We understand the suspension of loan payments will have negative effects for MFIs. We also understand they will be taking on additional risk after returning the land titles used as collateral to their owners. However, this risk is commonly carried by MFIs in other countries, which rarely use an asset as fundamental as a land title for microloan collateral. In addition, Cambodia’s MFI sector is highly profitable and has vastly greater access to capital and assistance than the average Cambodian household. All seven of the deposit-taking MFIs – which together hold the vast majority of all MFI loans – are owned by foreign entities, some of which are subsidiaries of some of the largest financial institutions in the world, others of which are European state-owned development banks. As MFIs in Cambodia have long claimed to be invested in the well-being of the poor and vulnerable, this crisis demands that MFIs give immediate relief to their borrowers.

We strongly urge the government and MFIs to prioritise the health and livelihood of Cambodian borrowers above all else by immediately suspending all MFI loan repayments and loan interest accrual for at least three months as well as returning land titles to their rightful owners.


1. 92 Community (Phnom Penh)
2. 197 Land Community (Koh Kong)
3. 297 Land Community (Koh Kong)
4. 185K Tita Chambak Thom Community (Kampong Chnang)
5. Alliance for Conflict Transformation (ACT)
6. Anlong Run Community (Battambang)
7. Angdoung Thmor Community (Preah Sihanouk)
8. Boeung Chuk community (Phnom Penh)
9. Boeung Chuk A community (Phnom Penh)
10. Boeung Chuk Meanchey Thmei 2 (Phnom Penh)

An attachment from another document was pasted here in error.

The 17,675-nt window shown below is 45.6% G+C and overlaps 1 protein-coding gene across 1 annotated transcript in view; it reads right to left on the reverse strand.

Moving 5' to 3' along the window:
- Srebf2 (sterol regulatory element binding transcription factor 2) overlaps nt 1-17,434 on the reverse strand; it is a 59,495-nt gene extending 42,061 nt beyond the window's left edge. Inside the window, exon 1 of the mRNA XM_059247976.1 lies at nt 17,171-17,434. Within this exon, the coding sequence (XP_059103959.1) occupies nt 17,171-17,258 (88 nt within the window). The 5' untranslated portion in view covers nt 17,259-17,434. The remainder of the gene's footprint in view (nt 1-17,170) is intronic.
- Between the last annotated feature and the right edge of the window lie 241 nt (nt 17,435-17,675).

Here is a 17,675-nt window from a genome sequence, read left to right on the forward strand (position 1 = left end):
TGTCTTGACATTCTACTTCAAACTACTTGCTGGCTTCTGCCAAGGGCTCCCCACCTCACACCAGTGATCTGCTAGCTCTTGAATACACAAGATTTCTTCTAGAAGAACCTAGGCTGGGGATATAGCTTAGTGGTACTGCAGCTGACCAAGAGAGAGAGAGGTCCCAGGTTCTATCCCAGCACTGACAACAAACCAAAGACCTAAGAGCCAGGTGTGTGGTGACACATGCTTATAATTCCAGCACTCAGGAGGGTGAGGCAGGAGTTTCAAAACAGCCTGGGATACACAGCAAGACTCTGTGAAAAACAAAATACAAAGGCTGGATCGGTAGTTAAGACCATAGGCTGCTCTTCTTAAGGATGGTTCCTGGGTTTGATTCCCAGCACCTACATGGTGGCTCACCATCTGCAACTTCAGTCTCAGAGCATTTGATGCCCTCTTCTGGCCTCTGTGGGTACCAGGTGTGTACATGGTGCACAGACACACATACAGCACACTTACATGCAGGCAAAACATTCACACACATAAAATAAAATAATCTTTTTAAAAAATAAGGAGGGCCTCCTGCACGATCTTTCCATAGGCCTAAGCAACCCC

11. Boeung Kak Community (Kampong Chhnang)
12. Boeung Pram Community (Battambang)
13. Boeung Trabek 4 community (Phnom Penh)
14. Bos Sa Am Community (Battambang)
15. Borei Sontepheap community (Phnom Penh)
16. Cambodian Alliance of Trade Unions (CATU)
17. Cambodian Center for Human Rights (CCHR)
18. Cambodian Food and Service Workers’ Federation (CFSWF)
19. Cambodia’s Independent Civil Servants Association (CICA)
20. Cambodian Informal Economy Workers Association (CIWA)
21. Cambodian Independent Teachers’ Association (CITA)
22. Cambodian Labor Confederation (CLC)
23. Cambodian League for the Promotion and Defense of Human Rights (LICADHO)
24. Cambodian Tourism and Service Workers Federation (CTSWF)
25. Cambodia Youth and Monk Network (CYMN)
26. Cambodian Youth Network (CYN)
27. Center for Alliance of Labour and Human Rights (CENTRAL)
28. Chak Krey land Community (Banteay Meanchey)
29. Chek Meas Land Community (Svay Rieng)
30. Chikor Kraom Land Community (Koh Kong)
31. Chikor Leu Land Community (Koh Kong)
32. Choeung Prey Community (Kampong Cham)
33. Chorm Kravean Community (Kampong Cham)
34. Chray Indigenous Community (Ratanakiri)
35. C I 5 Community (Preah Sihanouk)
36. Coalition of Cambodian Apparel Workers Democratic Union (C.CAWDU)
37. Coalition of Cambodian Farmers Community Association (CCFC)
38. Community Peace-Building Network (CPN)
39. Community for Nature Protection (Pursat)
40. Deum Sroul Community (Phnom Penh)
41. Dok Por Community (Kampong Speu)
42. Dombe Community (Tbong Khmum)
43. Equitable Cambodia (EC)
44. Fishery Community (Koh Kong)
45. Fishery Resource Development Community (Kampong Chhnang)
46. Forest and Biodiversity Preservation Community (Svay Rieng)
47. Gender and Development Cambodia (GADC)
48. Horng Samnom Community (Kampong Speu)
49. Indradevi Association (IDA)
50. Indigenous Youth Group (IYG)
51. Independent Democracy of Informal Economy Association (IDEA)
52. Kbal Tahean Forestry Community (Pursat)
53. Kean Teuk Land Community (Koh Kong)